G C Lichtenberg: “It is as if our languages were confounded: when we want a thought, they bring us a word; when we ask for a word, they give us a dash; and when we expect a dash, there comes a piece of bawdy.”

H. P. Lovecraft: "What a man does for pay is of little significance. What he is, as a sensitive instrument responsive to the world's beauty, is everything!"

Martin Amis: “Gogol is funny, Tolstoy in his merciless clarity is funny, and Dostoyevsky, funnily enough, is very funny indeed; moreover, the final generation of Russian literature, before it was destroyed by Lenin and Stalin, remained emphatically comic — Bunin, Bely, Bulgakov, Zamyatin. The novel is comic because life is comic (until the inevitable tragedy of the fifth act);...”

Werner Herzog: “We are surrounded by worn-out, banal, useless and exhausted images, limping and dragging themselves behind the rest of our cultural evolution.”

John Gray: "Unlike Schopenhauer, who lamented the human lot, Leopardi believed that the best response to life is laughter. What fascinated Schopenhauer, along with many later writers, was Leopardi’s insistence that illusion is necessary to human happiness."

Justin E.H. Smith: “One should of course take seriously serious efforts to improve society. But when these efforts fail, in whole or in part, it is only humor that offers redemption. So far, human expectations have always been strained, and have always come, give or take a bit, to nothing. In this respect reality itself has the form of a joke, and humor the force of truth.”

विलास सारंग: "… . . 1000 नंतर ज्या प्रकारची संस्कृती रुढ झाली , त्यामध्ये साधारणत्व विश्वात्मकता हे गुण प्राय: लुप्त झाले...आपली संस्कृती अकाली विश्वात्मक साधारणतेला मुकली आहे."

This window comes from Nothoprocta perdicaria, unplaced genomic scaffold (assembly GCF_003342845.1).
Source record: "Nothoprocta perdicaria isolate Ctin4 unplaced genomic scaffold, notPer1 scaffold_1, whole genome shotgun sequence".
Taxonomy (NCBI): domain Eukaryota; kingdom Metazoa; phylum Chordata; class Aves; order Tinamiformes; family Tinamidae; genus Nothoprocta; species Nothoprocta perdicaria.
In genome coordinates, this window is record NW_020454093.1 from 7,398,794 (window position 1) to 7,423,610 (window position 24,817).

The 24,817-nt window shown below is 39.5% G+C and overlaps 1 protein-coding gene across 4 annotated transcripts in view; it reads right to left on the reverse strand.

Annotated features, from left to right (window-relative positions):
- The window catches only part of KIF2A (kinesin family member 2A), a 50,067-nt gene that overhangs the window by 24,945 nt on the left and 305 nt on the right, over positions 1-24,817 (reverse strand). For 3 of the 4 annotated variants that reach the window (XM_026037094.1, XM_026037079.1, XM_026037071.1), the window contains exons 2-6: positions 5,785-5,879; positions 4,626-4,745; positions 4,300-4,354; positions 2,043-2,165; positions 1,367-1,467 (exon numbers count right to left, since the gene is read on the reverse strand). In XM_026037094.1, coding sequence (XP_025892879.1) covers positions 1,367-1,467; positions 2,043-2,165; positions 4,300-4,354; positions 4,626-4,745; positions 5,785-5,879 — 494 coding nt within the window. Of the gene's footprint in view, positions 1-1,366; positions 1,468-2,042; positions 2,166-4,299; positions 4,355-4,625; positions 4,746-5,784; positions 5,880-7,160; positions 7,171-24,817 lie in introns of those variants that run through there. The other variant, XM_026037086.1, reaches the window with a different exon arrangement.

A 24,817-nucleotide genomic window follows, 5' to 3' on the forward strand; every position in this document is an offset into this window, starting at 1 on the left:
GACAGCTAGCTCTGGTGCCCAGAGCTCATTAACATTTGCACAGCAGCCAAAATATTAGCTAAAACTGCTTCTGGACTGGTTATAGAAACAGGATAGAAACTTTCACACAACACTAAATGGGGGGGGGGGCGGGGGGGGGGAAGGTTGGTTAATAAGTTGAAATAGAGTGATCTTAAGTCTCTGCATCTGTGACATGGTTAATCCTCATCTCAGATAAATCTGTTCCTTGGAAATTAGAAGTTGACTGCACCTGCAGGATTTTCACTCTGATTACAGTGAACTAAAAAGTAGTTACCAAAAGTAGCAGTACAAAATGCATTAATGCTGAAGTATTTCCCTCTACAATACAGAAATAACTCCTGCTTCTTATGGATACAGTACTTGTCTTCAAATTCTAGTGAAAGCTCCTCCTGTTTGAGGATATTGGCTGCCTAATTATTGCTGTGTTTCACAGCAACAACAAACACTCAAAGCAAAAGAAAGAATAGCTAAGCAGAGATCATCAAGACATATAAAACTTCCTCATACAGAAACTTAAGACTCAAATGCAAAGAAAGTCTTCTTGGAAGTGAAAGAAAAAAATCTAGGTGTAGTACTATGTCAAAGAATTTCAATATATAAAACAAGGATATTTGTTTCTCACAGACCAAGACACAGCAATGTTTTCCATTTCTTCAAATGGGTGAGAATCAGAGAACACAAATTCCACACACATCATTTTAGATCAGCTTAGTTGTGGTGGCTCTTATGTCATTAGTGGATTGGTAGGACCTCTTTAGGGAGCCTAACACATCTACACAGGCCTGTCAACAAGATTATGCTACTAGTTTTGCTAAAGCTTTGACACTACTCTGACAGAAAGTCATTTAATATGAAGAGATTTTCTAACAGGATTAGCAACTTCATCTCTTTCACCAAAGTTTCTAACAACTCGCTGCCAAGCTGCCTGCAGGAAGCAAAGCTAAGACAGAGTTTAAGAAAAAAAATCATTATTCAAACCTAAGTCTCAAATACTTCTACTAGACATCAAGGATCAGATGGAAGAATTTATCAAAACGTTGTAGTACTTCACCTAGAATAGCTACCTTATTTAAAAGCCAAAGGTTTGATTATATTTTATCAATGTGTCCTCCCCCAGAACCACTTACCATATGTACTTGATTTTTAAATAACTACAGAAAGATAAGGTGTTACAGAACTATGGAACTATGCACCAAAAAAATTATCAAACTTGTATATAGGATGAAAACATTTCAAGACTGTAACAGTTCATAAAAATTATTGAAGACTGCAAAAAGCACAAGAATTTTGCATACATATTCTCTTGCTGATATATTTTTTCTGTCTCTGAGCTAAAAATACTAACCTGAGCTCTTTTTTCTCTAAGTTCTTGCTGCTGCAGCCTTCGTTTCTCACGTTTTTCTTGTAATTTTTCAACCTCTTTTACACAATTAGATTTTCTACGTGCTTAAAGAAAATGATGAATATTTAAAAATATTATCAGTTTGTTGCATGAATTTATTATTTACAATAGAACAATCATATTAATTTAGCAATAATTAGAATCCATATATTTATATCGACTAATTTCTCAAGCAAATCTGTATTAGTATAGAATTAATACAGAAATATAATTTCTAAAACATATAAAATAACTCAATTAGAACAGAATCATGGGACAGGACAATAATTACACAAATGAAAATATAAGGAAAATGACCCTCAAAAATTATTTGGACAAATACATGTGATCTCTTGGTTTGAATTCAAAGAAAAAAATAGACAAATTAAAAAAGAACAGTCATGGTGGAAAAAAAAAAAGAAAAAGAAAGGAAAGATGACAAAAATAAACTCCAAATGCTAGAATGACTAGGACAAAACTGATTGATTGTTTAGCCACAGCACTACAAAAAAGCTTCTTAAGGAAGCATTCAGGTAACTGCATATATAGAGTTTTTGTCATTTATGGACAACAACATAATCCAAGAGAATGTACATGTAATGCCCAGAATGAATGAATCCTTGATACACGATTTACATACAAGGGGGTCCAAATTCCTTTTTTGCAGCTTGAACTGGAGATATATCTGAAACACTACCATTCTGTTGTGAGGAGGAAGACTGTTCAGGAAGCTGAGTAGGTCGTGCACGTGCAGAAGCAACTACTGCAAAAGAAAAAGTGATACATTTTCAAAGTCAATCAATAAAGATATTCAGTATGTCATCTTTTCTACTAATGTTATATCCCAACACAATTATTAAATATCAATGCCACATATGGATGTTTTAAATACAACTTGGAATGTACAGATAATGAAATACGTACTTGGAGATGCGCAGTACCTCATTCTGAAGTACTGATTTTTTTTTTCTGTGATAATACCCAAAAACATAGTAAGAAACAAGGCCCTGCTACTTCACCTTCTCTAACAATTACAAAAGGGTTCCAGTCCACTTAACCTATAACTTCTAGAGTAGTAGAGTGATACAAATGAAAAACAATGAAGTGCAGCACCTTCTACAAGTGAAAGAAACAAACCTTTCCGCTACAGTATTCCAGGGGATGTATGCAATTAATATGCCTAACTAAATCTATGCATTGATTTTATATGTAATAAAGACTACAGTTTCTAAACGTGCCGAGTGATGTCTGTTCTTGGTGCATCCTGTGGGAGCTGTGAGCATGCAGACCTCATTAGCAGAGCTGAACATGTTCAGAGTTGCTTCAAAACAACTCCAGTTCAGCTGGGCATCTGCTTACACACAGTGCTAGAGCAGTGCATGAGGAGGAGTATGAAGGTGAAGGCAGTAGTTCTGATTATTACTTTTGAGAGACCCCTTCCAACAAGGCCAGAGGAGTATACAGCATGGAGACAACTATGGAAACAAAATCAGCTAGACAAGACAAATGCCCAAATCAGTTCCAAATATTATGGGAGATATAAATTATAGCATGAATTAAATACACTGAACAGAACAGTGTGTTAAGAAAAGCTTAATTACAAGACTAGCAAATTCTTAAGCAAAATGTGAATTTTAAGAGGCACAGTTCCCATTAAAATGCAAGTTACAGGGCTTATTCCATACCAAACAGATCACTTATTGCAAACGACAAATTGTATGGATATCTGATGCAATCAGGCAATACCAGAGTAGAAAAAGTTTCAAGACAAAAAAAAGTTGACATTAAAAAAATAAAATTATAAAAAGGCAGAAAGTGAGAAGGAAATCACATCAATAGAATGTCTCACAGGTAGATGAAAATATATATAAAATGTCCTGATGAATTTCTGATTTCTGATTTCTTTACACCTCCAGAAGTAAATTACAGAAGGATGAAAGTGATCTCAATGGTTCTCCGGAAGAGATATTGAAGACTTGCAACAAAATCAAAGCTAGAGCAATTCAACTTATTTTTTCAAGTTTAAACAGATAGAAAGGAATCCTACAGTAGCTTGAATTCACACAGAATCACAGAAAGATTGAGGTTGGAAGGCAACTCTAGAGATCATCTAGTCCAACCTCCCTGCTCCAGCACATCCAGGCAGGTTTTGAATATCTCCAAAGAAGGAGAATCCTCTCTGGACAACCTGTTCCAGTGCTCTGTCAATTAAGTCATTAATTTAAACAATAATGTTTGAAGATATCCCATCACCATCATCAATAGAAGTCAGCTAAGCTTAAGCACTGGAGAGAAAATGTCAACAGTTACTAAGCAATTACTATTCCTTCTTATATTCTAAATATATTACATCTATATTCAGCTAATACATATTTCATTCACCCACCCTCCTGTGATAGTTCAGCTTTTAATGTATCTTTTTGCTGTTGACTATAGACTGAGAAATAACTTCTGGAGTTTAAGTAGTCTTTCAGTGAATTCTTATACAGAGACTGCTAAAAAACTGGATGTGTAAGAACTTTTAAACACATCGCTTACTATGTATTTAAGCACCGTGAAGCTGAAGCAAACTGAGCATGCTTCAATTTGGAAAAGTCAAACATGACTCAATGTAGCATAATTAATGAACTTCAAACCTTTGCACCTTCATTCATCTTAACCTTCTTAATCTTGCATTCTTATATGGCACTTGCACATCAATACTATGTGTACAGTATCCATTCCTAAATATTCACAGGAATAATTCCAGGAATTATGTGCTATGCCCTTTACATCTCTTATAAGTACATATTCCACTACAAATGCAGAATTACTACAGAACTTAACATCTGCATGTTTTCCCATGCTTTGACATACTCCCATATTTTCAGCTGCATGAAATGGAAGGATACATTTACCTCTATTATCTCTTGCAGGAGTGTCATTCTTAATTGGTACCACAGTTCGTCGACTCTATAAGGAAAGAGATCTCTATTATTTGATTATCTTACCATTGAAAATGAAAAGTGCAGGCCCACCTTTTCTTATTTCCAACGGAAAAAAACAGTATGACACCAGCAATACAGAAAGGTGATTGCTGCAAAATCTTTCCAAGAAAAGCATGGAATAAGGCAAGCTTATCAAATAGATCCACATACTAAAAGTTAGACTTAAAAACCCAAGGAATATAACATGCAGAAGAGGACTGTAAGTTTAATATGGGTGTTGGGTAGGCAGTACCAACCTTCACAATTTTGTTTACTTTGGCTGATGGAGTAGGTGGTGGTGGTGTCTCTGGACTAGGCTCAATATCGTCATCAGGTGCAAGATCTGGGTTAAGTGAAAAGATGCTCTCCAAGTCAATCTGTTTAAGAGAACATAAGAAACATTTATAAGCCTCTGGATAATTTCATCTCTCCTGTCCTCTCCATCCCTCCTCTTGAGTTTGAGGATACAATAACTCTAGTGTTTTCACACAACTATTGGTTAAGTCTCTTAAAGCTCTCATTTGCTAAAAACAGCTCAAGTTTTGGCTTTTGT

Thursday, February 01, 2007

It’s because we no longer have literature

In my childhood, before the age of TV, feud was the second most effective crowd puller. First of course was a death in the neighbourhood. Third was a road accident and so on.

Literary feuds can get very exicitng if participants are sufficiently bitchy. In Marathi world, there have been many such feuds.

For instnace- Khandekar Vs. Phadke “Is art only for the sake of art?”. P K Atre Vs. many. B S Mardhekar Vs. G D Madgulkar, P L Deshpande (with a sideshow Govind Talwalkar) Vs. Durga Bhagwat दुर्गा भागवत, Jaywant Dalvi Vs. many and so on.

My father’s first book – “Dhoka, Hamrasta Pudhe Ahe” was savaged by many as obscene but literary critic D K Bedekar defended it, creating quite a spectacle for onlookers. (btw- My father got so scared by fracas, he has never wrtten another controversial book since.)

These days there is almost a drought of feuds in Marathi literary world. In Marathi literary magazine Lalit, some abortive attempts are made from time to time to start one. Alas, those attempts are just that- abortive.

RACHEL DONADIO has written an essay “Art of the Feud” for NYT Nov 19 2006:

‘To some, the paucity of feuds is connected to the larger state of literary culture. “It’s not because we no longer have feuds,” said Fran Lebowitz, the writer. “It’s because we no longer have literature.” ’

Artist : Bruce Eric Kaplan Publication: The New Yorker 27 Jun 1994